'First you stabilize the mind because if the mind is not in your control it will be like a monkey, a drunken monkey, that is jumping everywhere. First you need to control your mind and for that you need discipline and this comes from the practice of asana...
Sharath continued, “Asana is the foundation for all spiritual building, if the foundation is strong then the building will be strong. Mind transformation will happen when you do asanas. For others it looks like physical, it is only when you go inside and practice asana for many years then only can you realize how spiritual it really is.” An analogy that Sharath likes to discuss this process is about a sailor who sails without diving doesn’t know the beauty of the ocean, the diver sees the beautiful fish and animals. If you just go on the ocean, on the surface then you never get anything, your mind becomes imagination, but there is no self-practice and no realization within. When you dive inside the sea then you will come to the conclusion that “this” is yoga with asana practice. He says, “You can relish the purity of this practice.”'
When I first read these two paragraphs, two thoughts occurred to me: One of them is what we might call a "proper" thought; the other one might be called an "improper thought." (talk about having a drunken jumping monkey mind...)
I guess I'll start with the proper thought. If we understand that the purpose of asana is to control the mind by making us "go inside", then we can also understand why there are six series of asanas in Ashtanga, and why the practitioner practices increasingly physically difficult postures as his or her physical flexibility and strength increases with consistent practice. The purpose of doing increasingly difficult postures isn't to show off one's physical prowess or gratify one's ego. Rather, the idea is that mastering something challenging requires one-pointed concentration. This is true whether one is totally new to Ashtanga and is struggling to do five Surya Bs, or whether one is an experienced practitioner working on third series postures. In both cases, the challenge of the asana at hand requires the absolute concentration of the practitioner in that moment. It is this absolute one-pointed concentration that allows one to control the mind and to "go inside." It has (or should have) nothing to do with showing off; in fact, if one is so proficient at a particular posture that it comes so easily to one, so that one can "show off" while doing that posture, then that probably means that one is ready for the next posture. That, at any rate, is my opinion. And this concludes my proper thought.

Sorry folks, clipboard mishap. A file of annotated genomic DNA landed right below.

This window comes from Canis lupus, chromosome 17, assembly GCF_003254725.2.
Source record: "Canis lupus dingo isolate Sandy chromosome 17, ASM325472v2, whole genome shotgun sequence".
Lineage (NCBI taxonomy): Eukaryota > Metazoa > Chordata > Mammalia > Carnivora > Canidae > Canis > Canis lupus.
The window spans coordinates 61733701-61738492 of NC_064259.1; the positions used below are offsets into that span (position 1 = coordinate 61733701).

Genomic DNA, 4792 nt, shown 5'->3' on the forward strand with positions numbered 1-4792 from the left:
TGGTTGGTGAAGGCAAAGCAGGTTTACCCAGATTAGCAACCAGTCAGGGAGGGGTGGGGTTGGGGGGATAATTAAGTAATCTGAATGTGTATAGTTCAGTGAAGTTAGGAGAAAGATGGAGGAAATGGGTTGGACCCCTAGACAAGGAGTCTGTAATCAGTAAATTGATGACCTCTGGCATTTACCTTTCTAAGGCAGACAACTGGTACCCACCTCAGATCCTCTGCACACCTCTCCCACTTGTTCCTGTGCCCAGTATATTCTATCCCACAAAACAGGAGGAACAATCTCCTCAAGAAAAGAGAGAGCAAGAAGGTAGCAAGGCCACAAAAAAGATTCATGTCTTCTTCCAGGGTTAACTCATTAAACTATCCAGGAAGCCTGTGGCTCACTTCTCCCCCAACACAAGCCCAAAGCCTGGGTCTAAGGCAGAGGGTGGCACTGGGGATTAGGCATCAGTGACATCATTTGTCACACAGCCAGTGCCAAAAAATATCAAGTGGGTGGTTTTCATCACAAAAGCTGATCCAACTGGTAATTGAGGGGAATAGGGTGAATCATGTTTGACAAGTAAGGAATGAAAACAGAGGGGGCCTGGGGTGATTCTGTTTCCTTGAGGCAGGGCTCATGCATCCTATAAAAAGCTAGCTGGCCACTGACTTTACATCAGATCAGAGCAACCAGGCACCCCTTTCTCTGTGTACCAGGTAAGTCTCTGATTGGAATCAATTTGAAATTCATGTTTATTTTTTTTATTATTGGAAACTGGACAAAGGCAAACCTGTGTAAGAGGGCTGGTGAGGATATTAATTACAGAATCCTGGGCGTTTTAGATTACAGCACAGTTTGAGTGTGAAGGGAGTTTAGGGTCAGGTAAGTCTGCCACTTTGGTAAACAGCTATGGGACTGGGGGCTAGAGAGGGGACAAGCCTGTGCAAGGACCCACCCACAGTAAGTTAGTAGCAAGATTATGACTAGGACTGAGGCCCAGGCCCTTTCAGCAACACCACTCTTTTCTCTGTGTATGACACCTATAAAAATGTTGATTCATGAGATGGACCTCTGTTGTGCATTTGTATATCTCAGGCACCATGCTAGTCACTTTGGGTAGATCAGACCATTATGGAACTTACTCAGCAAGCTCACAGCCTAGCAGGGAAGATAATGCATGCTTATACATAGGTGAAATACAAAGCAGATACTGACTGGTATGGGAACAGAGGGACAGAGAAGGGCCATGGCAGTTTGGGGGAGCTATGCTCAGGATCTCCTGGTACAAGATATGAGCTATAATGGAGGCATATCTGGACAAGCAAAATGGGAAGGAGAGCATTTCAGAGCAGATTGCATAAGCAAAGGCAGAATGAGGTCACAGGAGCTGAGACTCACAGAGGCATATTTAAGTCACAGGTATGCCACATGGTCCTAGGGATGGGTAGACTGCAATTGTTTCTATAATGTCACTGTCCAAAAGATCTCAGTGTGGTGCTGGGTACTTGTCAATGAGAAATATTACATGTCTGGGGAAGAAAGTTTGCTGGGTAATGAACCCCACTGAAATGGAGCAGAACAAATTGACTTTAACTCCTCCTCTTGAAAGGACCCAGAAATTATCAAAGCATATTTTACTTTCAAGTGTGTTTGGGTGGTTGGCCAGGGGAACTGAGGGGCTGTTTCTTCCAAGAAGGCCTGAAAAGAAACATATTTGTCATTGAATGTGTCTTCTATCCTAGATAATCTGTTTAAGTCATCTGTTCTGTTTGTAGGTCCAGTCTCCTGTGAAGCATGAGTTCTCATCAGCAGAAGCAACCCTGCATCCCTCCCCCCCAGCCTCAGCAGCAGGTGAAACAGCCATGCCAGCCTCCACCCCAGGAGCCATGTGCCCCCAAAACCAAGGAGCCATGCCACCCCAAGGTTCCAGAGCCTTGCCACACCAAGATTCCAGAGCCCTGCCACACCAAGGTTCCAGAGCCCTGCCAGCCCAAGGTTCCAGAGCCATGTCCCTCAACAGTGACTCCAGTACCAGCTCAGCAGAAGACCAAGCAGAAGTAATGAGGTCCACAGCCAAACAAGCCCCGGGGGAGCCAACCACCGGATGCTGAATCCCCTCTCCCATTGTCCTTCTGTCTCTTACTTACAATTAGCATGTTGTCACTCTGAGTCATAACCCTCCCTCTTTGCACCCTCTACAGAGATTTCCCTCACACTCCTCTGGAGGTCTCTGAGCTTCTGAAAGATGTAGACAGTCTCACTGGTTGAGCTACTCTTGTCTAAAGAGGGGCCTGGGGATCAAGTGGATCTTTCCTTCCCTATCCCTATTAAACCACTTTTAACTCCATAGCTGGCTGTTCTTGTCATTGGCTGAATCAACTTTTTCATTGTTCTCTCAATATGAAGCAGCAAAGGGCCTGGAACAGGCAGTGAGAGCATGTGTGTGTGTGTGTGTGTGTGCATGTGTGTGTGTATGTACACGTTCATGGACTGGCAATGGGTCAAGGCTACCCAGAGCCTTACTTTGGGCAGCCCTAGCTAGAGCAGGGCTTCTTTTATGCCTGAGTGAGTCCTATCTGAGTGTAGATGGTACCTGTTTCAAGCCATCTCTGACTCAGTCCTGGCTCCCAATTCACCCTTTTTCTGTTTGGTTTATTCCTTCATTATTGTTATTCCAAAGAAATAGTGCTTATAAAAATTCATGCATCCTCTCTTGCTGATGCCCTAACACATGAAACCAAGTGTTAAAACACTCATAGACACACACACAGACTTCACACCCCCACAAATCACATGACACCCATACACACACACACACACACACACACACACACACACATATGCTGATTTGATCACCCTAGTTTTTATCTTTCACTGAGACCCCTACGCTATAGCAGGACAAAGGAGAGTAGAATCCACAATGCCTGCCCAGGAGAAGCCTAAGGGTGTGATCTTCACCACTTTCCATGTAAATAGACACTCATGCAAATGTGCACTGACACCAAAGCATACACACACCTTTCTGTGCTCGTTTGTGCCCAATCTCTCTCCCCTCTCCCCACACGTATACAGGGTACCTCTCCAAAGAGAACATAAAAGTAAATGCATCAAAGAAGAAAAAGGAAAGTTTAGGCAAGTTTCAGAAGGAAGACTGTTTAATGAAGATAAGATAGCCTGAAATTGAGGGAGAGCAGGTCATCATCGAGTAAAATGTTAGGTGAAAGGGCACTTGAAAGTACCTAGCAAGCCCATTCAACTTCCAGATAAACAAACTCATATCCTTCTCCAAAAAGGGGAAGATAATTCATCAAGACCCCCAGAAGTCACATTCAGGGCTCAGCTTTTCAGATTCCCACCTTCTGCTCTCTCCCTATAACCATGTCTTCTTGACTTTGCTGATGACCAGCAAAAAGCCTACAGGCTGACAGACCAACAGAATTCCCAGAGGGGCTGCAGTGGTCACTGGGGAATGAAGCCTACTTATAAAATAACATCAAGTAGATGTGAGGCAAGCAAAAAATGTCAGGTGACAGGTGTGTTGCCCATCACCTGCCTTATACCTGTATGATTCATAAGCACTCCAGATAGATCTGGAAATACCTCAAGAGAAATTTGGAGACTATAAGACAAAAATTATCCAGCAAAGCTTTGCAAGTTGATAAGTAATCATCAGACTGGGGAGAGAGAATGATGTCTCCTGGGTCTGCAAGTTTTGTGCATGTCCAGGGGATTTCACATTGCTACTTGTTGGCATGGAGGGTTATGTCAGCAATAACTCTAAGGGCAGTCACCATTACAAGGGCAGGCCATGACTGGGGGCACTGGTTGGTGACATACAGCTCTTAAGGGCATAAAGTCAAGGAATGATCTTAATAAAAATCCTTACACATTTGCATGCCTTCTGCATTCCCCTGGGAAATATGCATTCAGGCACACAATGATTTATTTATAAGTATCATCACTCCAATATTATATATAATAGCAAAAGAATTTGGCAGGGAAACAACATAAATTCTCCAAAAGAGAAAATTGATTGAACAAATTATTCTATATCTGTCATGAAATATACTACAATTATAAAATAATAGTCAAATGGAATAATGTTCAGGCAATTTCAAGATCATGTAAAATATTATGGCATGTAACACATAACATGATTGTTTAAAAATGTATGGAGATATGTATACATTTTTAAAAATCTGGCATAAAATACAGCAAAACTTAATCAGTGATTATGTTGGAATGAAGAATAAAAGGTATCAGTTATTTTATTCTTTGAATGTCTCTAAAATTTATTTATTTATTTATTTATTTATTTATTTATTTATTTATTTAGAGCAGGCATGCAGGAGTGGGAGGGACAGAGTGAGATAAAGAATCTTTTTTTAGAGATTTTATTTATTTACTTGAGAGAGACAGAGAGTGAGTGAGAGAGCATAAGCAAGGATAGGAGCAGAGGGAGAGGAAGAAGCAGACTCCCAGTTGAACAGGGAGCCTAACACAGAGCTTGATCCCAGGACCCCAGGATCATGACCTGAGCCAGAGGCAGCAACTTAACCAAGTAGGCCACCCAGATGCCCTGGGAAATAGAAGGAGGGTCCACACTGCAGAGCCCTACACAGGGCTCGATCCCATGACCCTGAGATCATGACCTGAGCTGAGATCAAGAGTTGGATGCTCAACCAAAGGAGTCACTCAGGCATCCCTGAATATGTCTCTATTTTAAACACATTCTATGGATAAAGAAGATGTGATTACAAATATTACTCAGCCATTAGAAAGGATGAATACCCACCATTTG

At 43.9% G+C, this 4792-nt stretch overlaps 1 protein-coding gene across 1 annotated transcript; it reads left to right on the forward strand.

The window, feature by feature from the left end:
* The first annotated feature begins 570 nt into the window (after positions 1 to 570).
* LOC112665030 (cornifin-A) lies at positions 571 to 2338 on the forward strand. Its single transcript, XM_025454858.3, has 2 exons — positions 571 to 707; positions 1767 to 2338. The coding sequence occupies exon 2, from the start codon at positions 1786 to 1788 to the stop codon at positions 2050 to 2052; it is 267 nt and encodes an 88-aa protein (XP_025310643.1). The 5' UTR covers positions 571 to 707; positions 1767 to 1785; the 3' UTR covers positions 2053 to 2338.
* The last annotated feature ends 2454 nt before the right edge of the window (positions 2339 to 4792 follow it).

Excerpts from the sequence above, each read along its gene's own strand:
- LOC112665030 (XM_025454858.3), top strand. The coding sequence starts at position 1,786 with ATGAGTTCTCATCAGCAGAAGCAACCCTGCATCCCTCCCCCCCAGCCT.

Being the subversive person that I am, I can never resist improper thoughts. Specifically, I can never seem to resist the temptation to stretch analogies whenever I hear them. As I was reading Sharath's analogy about how the sailor who doesn't dive misses out on the beauty of the ocean while the diver "sees the beautiful fish and animals", I couldn't help wondering: Where do asana injuries come into this picture? After all, when one goes deep sea diving, one doesn't see only beautiful fish and animals. One must also be wary of some not-so-beautiful fish and animals that lurk in the depths, waiting to feast on the unsuspecting Ashtangi/diver. If one is not careful, these animals will smash one's spine or bite one's leg off at the knee (get the analogy here? :-)).
Beware, brave Ashtangi, of the monsters lucking in the ocean of asana...
[Image taken from here]